In the past few months some high profile businesses have had problems with technology. In April, TSB’s upgrade of its IT systems left up to 1.9 million customers unable to access their bank accounts. On Friday 1 June, the Visa card network crashed, leaving people around the world unable to use their cards to make payments. These problems affected each business’s customers directly, disrupting the service that they could have reasonably expected to receive. The two incidents show that although many professions, including accountancy, are embracing technology more and more, we should always be conscious of problems that could arise.
AAT recently surveyed 250 accountants and bookkeepers to look at what the future might be for the accountancy profession. The respondents identified three things that will have the biggest impact on the profession; firstly, automation, where tasks such as entering data, creating electronic documents, and producing receipts are taken over and delivered automatically by software; secondly, the cloud, which changes the way professionals store data, collaborate, and gather information; and thirdly, new developments in accounting software.
In the survey, 60% of AAT members said that they believe basic accountancy processes will be fully automated within the next five years. They were not concerned by this, with 89% saying that advances in technology are a real positive for the accountancy profession, creating new opportunities for them. Three-quarters also said that the technology they have started using already has either made their job easier or freed up time for them to concentrate on adding value for clients, for example by analysing accounts and giving business advice.
It is understandable and encouraging to see that accountants are looking to the future and thinking about how to adapt, and as with other professions and service industries, it is right that new technologies are being used to help serve clients better. At AAT we strive to ensure that our qualifications incorporate the skills required to ensure that accountants will be able to keep pace with the development in technologies that may be increasingly used in the next few years. However, the TSB and Visa cases emphasize that extensive planning and monitoring are key essential ingredients before technology is adopted and implemented.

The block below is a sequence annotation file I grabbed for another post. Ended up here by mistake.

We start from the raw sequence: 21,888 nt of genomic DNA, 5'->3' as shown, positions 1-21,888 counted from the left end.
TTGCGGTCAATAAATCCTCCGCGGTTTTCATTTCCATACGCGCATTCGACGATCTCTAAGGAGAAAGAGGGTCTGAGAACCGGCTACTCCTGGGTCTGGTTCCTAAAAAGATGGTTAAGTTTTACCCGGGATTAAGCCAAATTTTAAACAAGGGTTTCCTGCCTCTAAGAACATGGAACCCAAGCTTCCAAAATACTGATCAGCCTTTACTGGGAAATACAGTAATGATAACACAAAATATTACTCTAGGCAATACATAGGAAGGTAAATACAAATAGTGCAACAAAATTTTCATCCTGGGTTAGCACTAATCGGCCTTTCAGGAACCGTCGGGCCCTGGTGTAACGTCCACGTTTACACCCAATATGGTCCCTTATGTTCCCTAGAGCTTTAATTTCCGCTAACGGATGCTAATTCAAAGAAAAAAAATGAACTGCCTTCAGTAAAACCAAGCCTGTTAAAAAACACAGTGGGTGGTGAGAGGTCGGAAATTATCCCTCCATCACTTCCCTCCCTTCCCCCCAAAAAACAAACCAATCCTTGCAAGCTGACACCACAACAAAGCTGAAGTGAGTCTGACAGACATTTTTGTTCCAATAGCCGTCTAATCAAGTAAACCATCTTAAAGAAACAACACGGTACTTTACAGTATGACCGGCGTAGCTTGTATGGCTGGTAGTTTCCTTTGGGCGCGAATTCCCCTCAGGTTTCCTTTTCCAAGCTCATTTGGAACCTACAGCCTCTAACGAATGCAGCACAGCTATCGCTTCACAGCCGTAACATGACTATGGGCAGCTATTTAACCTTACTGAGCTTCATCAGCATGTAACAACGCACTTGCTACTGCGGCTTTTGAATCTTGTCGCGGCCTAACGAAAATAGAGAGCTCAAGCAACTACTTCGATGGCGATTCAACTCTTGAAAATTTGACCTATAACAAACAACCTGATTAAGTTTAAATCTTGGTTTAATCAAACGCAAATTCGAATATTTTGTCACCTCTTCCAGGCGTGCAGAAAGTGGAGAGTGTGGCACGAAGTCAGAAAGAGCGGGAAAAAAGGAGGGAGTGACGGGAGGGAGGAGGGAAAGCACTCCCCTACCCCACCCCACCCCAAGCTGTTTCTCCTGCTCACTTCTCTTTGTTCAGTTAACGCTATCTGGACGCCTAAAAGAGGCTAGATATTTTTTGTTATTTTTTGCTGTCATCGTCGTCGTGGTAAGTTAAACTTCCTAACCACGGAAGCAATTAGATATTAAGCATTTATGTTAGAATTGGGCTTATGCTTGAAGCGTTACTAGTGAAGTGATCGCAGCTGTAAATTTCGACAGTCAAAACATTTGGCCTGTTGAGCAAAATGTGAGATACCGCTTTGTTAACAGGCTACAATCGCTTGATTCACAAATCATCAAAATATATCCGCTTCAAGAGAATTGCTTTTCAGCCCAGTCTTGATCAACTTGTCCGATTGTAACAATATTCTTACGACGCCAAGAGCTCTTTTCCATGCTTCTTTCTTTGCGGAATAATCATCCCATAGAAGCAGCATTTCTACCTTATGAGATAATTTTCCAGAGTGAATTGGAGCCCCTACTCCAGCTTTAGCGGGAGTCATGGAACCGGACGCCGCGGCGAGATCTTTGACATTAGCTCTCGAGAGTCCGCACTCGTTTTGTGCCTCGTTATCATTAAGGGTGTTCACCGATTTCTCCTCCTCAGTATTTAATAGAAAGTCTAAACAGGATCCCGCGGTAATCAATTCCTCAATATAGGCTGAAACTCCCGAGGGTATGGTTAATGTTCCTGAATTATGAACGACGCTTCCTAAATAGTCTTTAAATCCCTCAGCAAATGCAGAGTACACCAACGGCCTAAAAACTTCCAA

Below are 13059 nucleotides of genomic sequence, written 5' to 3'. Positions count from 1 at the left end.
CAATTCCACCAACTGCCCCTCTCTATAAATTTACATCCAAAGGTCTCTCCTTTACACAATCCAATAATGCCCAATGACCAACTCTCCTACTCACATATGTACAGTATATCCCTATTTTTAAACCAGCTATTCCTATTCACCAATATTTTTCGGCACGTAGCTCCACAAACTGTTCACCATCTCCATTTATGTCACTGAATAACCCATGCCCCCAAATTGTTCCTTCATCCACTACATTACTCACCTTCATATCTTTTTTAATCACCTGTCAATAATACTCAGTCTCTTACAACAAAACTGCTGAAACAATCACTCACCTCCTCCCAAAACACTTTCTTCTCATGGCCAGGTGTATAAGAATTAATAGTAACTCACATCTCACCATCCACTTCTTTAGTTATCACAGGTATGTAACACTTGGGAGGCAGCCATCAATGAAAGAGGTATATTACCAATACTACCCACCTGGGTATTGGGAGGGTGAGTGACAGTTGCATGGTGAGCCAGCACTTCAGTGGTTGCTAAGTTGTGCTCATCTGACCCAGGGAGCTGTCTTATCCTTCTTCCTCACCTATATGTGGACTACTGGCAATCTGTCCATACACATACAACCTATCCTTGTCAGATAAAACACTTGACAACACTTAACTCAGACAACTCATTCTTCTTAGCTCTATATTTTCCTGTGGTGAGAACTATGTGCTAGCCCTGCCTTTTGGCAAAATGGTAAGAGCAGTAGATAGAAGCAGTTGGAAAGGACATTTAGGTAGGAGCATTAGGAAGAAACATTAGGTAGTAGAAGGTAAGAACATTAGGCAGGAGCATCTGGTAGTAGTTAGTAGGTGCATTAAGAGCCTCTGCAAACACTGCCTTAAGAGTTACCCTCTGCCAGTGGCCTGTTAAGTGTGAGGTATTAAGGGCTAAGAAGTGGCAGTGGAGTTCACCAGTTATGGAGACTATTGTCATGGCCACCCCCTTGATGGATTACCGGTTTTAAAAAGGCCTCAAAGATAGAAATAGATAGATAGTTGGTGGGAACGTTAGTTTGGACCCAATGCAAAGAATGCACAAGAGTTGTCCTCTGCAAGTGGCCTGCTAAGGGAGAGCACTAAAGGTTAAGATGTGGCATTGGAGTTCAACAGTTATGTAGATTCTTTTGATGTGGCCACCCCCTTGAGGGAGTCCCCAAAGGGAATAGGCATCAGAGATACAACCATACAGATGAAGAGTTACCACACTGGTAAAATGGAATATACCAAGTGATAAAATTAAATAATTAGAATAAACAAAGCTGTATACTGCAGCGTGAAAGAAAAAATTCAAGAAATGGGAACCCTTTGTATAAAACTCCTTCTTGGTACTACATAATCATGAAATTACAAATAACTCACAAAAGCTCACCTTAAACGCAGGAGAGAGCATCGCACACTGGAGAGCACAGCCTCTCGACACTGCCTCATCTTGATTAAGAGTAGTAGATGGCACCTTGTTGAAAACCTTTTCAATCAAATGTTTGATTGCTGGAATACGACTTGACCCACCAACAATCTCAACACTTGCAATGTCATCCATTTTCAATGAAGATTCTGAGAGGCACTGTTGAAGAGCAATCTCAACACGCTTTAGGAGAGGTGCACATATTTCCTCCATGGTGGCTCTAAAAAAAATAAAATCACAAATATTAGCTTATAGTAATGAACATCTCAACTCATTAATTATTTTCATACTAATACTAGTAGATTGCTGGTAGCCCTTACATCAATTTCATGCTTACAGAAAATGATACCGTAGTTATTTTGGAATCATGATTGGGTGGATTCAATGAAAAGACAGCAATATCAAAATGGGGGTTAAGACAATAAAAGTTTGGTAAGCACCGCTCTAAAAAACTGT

For example, cloud computing requires a connection to the server where data is stored. If that connection crashes, either due to a problem with the server host, or just a simple problem with the user’s own local internet connection, this could lead to not being able to access or work on important client files. Cloud servers can also be hacked, which could lead to information being lost or stolen; cyber security is a key issue which all organisations should ensure they think about. AAT is taking great interest in promoting awareness around cyber security to our members, embedding checks as part of our practice assurance reviews and working with the National Cyber Security Centre (NCSC) to promote practical approaches to help small businesses to improve cyber security levels.
To guard against problems with cloud computing, users should still be making sure they back up their information and keep local versions that can be accessed without an internet connection if necessary, or recovered if a cloud account is hacked.
With automation, problems could arise if the system stops working correctly. In this situation it’s important to have the knowledge to be able to carry out the processes automation has taken over manually if necessary. It is also important to have the knowledge to be able to tell if an automated system may be going wrong, if it is calculating figures incorrectly, for example, or not creating documents or receipts properly.
All this means that accountants should make sure that they are maintaining the skills which have always been used in the profession, and not think that once technological solutions have been implemented that those skills will never be needed again. As we move into the future, and with the quick pace of technological change, it is important to make sure that you are keeping up with developments in accounting technology and making sure you are able to adapt. However, it is essential that in embracing new technologies, you have checks and balances, and processes for risk management in place to support your usage of new systems and technological solutions.
Adam Harper is director of strategy and professional standards at AAT (Association of Accounting Technicians).